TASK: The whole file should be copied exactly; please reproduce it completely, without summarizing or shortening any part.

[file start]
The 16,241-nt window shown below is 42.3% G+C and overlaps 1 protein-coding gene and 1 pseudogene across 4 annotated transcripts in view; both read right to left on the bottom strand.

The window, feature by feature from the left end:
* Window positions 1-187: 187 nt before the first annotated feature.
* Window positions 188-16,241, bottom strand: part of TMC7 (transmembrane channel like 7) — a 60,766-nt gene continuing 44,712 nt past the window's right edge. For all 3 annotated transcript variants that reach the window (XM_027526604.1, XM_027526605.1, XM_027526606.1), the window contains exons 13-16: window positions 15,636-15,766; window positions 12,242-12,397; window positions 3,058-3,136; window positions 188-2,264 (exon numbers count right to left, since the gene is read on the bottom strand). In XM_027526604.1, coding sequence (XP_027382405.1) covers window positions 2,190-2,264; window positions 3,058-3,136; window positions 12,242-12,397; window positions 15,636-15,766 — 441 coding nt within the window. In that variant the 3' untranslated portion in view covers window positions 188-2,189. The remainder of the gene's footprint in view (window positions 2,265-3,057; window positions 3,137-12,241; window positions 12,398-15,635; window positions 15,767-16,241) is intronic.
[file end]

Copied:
The 16,241-nt window shown below is 42.3% G+C and overlaps 1 protein-coding gene and 1 pseudogene across 4 annotated transcripts in view; both read right to left on the bottom strand.

The window, feature by feature from the left end:
* Window positions 1-187: 187 nt before the first annotated feature.
* Window positions 188-16,241, bottom strand: part of TMC7 (transmembrane channel like 7) — a 60,766-nt gene continuing 44,712 nt past the window's right edge. For all 3 annotated transcript variants that reach the window (XM_027526604.1, XM_027526605.1, XM_027526606.1), the window contains exons 13-16: window positions 15,636-15,766; window positions 12,242-12,397; window positions 3,058-3,136; window positions 188-2,264 (exon numbers count right to left, since the gene is read on the bottom strand). In XM_027526604.1, coding sequence (XP_027382405.1) covers window positions 2,190-2,264; window positions 3,058-3,136; window positions 12,242-12,397; window positions 15,636-15,766 — 441 coding nt within the window. In that variant the 3' untranslated portion in view covers window positions 188-2,189. The remainder of the gene's footprint in view (window positions 2,265-3,057; window positions 3,137-12,241; window positions 12,398-15,635; window positions 15,767-16,241) is intronic.